Useful Questions, Part One

Whether you are the official leader and facilitator of a book group or just a helpful participant, it’s important to have resources to which you can turn when the discussion isn’t working. Here are four useful questions to keep ready in your conversational toolbox.

Question 1: To whom do you think this book would appeal? To what kind of reader would you recommend it?

When to use it: When the discussion seems unduly or lopsidedly critical

It’s OK if your group doesn’t love every book it reads, but simply piling on negative comments isn’t constructive or interesting. Also, it may offend group members who liked the book but haven’t had a chance to defend it. Instead of simply talking about why you don’t like the book, it might be more interesting to look at who the appropriate audience is, and what they might be seeing in the title that you are not.  

Question 2: Which character did you find the most interesting?

When to use it: When the discussion slows or is lacking in specifics

The behavior of people is almost always interesting, and the choices that characters make are often the key to a book. Learning, through vicarious experience, to understand ourselves and other people may be one of the most important things that we can get out of reading. This is an easy question for most readers to answer that quickly leads to more specific discussion of the book. Instead of “interesting,” you could also ask which character is the most frustrating, dull, frightening, or funny. Make sure you follow up after the first answer and ask if anyone else has a differing opinion.

Question 3: What do you think the author was trying to achieve? What feelings did she/he intend to create in the reader?

When to ask it: When the group is missing the point; when they are critical of a book for creating exactly the reaction that the author intended

Great books aren’t always warm and fuzzy. Look back at your reading history: You will discover books that you didn’t like on first reading because they made you angry, frightened, confused, sad, or otherwise upset. But there’s a good chance that those books have stuck with you. Reading them created feelings in you and made you more alive. The books may have helped you to understand your emotions, undergo catharsis, or handle difficulties when they occurred in real life. When a book creates a negative reaction in your group, stop and think about it: Are you criticizing the author for achieving exactly what they intended? Regardless, examining the author’s choices is fruitful ground for discussion.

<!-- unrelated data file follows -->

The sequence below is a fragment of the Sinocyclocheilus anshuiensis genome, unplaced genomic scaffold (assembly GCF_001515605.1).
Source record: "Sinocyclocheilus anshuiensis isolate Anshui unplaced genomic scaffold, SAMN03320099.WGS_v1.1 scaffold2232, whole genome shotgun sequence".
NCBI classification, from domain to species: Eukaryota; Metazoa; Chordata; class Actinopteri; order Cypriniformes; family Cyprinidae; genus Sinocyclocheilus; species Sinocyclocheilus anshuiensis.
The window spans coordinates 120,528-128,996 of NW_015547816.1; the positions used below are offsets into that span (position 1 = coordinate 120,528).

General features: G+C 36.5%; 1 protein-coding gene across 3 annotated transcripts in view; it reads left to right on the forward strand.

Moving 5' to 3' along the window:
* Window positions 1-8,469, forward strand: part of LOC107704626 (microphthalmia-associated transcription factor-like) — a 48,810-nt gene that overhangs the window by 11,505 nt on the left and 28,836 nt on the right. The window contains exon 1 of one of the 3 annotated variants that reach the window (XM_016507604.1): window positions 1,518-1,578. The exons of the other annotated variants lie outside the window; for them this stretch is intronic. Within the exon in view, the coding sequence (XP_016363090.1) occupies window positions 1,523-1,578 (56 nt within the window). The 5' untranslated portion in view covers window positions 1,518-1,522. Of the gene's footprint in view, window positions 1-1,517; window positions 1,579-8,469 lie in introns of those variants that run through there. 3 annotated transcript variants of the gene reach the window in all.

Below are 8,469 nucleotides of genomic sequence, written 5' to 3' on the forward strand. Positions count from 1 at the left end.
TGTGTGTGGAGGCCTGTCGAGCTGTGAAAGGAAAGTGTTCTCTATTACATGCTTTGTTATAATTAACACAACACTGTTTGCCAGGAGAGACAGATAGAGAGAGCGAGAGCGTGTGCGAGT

Question 4: Do you see any of the author’s personal experience reflected in the book?

When to use it: To add depth to your discussion; to get a broader look at the author’s life and work

Of course asking this question assumes that somebody in your group looked up the author’s biography or has read some of their previous work. If this isn’t happening, you might want to do more homework in the future. After reading a book, particularly if you like it, it will be natural to be curious about the author’s life and other works. Such discussion will always add depth, and on some occasions, (look at the lives of Anne Perry, Gore Vidal, Ian Fleming or Lisa See, for instance) will make the discussion of their books MUCH more interesting. 

I’ll be back with more questions for enlivening a flagging discussion next week.



About the Author:

Neil Hollands is an Adult Services Librarian at Williamsburg Regional Library in Virginia, where he specializes in readers’ advisory and collection development. He is the author of Read On . . . Fantasy Fiction (2007) and Fellowship in a Ring: a Guide for Science Fiction and Fantasy Book Groups (2009).

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